As Maria Laamanen, In-Flight Manager, Norwegian, says: “I think it is all interlinked, and even how you to get to the airport and from the airport is part of your travel. So I think it probably will be seen more as an overall package in the future, possibly with different apps giving you the whole solution instead of just point-to-point flight. There are some interesting developments.”
Cars are seen as the main trend-setter, though. Recently, for example, Adient and Boeing showcased prototypes for lie-flat business class seats, following the announcement of their proposed joint venture earlier this year. Adient said it will transfer what it has learned in automotive to aerospace.
If we see it in cars, we'll see it on planes
Uwe Dieter Weigele, Weigele Aerospace, comments: “I'm pretty sure that premium car manufacture will influence the aircraft industry because we will see, for example, seat heatings and seat coolings, refrigerators. If we see refrigerators inside the car, we will see it inside the aircraft as well. And we will see adjoining aircraft and cars, premium cars in air taxis, and things like that."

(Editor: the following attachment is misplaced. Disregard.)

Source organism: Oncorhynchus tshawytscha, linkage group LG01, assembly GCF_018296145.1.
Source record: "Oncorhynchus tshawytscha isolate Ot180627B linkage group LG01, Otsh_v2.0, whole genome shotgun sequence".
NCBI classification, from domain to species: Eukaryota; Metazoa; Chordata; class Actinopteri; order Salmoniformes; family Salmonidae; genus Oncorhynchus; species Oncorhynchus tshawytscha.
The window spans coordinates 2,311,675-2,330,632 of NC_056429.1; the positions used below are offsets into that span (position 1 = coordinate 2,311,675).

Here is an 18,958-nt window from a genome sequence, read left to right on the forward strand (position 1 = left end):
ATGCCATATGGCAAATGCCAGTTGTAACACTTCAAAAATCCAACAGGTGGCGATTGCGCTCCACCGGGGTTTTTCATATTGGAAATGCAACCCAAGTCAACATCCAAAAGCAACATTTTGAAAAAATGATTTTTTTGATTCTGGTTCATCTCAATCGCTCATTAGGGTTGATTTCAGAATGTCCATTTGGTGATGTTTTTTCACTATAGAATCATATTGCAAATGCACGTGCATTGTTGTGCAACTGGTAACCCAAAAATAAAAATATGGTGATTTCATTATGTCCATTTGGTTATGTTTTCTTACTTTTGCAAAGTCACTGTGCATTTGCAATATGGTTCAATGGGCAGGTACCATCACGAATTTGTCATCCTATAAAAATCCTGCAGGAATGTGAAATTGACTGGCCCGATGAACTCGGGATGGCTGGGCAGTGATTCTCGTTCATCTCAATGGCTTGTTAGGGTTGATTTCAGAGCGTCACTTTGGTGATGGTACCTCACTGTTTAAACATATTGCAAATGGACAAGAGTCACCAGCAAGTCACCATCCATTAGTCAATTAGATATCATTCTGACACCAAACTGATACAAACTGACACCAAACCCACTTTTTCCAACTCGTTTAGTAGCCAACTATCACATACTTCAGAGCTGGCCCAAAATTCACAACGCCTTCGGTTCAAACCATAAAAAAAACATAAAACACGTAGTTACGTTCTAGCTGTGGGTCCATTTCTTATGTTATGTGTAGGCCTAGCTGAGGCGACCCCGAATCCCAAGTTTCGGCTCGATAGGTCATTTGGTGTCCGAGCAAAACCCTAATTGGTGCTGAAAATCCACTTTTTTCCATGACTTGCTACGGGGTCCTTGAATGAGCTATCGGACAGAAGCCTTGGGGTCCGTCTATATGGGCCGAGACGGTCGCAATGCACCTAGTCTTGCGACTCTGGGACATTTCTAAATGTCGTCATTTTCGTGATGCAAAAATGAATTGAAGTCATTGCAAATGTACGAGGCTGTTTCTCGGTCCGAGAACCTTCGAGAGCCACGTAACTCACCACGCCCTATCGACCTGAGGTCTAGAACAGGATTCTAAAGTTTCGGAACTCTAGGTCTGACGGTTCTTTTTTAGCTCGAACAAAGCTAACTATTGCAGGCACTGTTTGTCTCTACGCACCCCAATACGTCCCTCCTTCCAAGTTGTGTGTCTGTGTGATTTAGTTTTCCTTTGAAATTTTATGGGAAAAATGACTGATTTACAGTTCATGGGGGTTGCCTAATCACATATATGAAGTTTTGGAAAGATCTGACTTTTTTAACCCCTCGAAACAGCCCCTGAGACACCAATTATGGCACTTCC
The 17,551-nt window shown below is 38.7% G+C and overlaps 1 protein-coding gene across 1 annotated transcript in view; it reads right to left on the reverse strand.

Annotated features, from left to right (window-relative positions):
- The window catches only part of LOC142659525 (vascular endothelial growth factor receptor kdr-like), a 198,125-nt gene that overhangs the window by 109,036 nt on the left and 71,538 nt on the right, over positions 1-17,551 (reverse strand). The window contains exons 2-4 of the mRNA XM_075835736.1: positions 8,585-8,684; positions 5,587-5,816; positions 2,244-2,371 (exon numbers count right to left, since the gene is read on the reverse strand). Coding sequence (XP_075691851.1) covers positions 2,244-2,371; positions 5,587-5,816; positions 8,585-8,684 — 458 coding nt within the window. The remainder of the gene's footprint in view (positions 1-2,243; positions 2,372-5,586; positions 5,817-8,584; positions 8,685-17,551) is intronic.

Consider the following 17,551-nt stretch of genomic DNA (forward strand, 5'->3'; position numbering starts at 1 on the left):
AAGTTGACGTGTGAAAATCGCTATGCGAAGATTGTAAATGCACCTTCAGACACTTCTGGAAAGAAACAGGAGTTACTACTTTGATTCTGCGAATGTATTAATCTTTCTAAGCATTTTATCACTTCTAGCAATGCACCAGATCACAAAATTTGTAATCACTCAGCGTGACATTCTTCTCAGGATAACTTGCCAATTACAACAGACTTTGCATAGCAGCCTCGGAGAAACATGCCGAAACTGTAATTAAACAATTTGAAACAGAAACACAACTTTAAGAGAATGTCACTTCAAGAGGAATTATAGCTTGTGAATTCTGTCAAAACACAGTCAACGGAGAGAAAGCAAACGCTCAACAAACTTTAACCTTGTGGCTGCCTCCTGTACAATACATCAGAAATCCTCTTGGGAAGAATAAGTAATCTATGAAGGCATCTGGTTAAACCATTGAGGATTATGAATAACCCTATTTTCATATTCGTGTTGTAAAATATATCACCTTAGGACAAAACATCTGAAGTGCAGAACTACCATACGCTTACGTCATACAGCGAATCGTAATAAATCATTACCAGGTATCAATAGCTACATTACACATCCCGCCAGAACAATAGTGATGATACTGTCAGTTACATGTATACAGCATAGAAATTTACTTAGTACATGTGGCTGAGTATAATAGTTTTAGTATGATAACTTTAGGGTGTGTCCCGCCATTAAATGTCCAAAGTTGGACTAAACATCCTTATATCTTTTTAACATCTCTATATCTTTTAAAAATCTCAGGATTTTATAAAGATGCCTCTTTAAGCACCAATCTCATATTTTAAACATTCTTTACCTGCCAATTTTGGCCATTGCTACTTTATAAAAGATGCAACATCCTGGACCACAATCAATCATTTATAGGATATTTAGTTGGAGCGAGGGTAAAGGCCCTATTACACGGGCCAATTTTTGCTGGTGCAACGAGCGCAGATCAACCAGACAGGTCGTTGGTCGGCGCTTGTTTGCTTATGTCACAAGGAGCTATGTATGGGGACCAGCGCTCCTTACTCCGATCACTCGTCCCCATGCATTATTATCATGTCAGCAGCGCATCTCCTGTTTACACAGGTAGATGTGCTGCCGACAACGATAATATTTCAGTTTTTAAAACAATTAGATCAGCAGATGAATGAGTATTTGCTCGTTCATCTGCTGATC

Paymen Sabeti, Sabeti Wain Aerospace, adds: “Really, the closest industry to aviation is automotive. Very similar methods, similar market, where you're catering to an individual's personal needs. A lot of ideas and innovation from automotive end up in aviation. It needs to be modified because the fire retardency rules are different, the certification is different, etc. but I think we see a lot of things invented in automotive end up in aviation.”